Bangladesh Solar Irrigation: Reducing our Dependency on Fossil Fuels

May 14, 2015|Feature Stories

GPOBA’s April 2 webinar on “Innovative Financing for Solar Irrigation Systems” brought together 40 renewable energy experts and World Bank staff to discuss the financial and technical aspects of transitioning from diesel-powered to solar-powered irrigation pumps in Bangladesh, as well as the effects on the country’s agriculture, environment, and management of water and energy resources. The knowledge exchange, supported by an output-based aid (OBA) approach, makes solar-based irrigation systems more affordable for the poorest of households, targeting hard to reach farming communities in remote areas of the country through the use of performance-based subsidies.
GPOBA has supported solar irrigation technology through a mini-grid grant (US$ 1.1 million) as a vital component of the World Bank’s Rural Electrification and Renewable Energy Development (RERED) program and plans to scale it up under its successor, RERED II (with an additional US$ 15 million).Though RERED is a World Bank initiative, the private sector and the government of Bangladesh play a vital role in this partnership, supporting development of solar energy to power irrigation systems, reducing dependency on fossil fuels.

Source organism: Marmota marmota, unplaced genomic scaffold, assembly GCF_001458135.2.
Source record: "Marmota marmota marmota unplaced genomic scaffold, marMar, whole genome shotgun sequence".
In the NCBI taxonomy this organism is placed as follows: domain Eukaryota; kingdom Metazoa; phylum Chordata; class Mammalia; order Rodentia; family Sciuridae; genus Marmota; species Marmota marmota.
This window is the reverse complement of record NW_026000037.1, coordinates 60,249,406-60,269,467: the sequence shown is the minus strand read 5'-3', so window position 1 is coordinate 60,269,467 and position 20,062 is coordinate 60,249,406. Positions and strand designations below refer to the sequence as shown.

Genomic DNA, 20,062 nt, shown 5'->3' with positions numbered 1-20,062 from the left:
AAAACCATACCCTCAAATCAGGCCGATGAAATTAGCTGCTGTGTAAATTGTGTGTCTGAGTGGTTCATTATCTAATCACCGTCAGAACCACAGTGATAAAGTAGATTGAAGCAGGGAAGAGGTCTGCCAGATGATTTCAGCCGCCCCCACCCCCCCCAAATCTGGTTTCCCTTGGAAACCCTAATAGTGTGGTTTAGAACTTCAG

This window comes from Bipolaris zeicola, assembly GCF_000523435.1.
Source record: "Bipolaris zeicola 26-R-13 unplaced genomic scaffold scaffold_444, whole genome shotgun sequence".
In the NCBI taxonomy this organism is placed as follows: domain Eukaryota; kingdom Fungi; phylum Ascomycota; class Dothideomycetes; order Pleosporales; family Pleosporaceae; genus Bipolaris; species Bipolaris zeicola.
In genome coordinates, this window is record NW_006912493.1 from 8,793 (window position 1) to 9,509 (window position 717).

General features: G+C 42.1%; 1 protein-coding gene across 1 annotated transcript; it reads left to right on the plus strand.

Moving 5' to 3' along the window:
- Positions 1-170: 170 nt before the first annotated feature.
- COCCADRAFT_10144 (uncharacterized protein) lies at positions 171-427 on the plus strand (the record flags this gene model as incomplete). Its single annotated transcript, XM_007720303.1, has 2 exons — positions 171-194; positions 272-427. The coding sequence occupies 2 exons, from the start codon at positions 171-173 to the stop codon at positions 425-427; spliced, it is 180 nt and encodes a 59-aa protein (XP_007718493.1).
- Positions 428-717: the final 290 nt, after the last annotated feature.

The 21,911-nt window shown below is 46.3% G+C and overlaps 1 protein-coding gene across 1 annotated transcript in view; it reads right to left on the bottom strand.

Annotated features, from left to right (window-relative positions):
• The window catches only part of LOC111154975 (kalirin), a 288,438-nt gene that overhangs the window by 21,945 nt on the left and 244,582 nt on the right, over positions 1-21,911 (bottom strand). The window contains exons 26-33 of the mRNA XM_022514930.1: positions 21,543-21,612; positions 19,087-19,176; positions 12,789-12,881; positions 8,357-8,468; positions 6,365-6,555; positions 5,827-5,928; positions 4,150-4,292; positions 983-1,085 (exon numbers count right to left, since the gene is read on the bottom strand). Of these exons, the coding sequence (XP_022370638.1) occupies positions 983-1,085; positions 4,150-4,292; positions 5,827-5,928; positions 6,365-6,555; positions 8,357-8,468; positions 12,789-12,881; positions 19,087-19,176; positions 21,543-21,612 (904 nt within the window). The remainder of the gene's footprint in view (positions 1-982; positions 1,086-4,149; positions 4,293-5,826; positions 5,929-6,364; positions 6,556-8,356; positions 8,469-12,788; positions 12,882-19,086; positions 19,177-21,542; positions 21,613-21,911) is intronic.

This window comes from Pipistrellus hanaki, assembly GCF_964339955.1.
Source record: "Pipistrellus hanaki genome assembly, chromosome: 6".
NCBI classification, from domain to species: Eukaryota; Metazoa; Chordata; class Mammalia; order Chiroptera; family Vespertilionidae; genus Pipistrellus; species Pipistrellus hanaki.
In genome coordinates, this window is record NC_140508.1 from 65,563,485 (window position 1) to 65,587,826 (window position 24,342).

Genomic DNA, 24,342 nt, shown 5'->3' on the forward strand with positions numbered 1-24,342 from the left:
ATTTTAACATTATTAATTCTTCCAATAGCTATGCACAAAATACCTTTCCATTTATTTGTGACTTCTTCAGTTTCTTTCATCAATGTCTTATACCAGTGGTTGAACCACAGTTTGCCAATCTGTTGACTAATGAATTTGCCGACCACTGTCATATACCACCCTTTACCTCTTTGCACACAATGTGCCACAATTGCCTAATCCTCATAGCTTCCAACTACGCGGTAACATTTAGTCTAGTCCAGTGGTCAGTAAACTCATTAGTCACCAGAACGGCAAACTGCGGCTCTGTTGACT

The Webinar session, moderated by Raluca Golumbeanu, Infrastructure Specialist, GPOBA, included RERED program’s team leader Mr. Zubair K M Sadeque, Senior Energy Specialist at the World Bank and Md. Enamul Karim Pavel, Renewable Energy Team Lead of Bangladesh’s Infrastructure Development Company Limited (IDCOL), the implementing agency of RERED.

This aid has been instrumental, as according to Sadeque, the OBA-supported RERED program aims “to connect the rural farmers who are not connected to diesel pumps….an intervention targeted at rural Bangladeshi farmers means that it’s pro-poor, because the farmers are marginal farmers with very little land ownership.”  Furthermore, Pavel indicated that “the cost of diesel is increasing and the government is providing subsidies to reduce the cost, but this is also a burden for the government,” making OBA an effective alternative for augmenting the purchasing power of the poorest of the poor.
The webinar was followed by a discussion among energy, water and agriculture specialists of the World Bank on lessons learned from the design and implementation of solar irrigation pumps in Bangladesh that can be replicated in countries in the African Sahel. 
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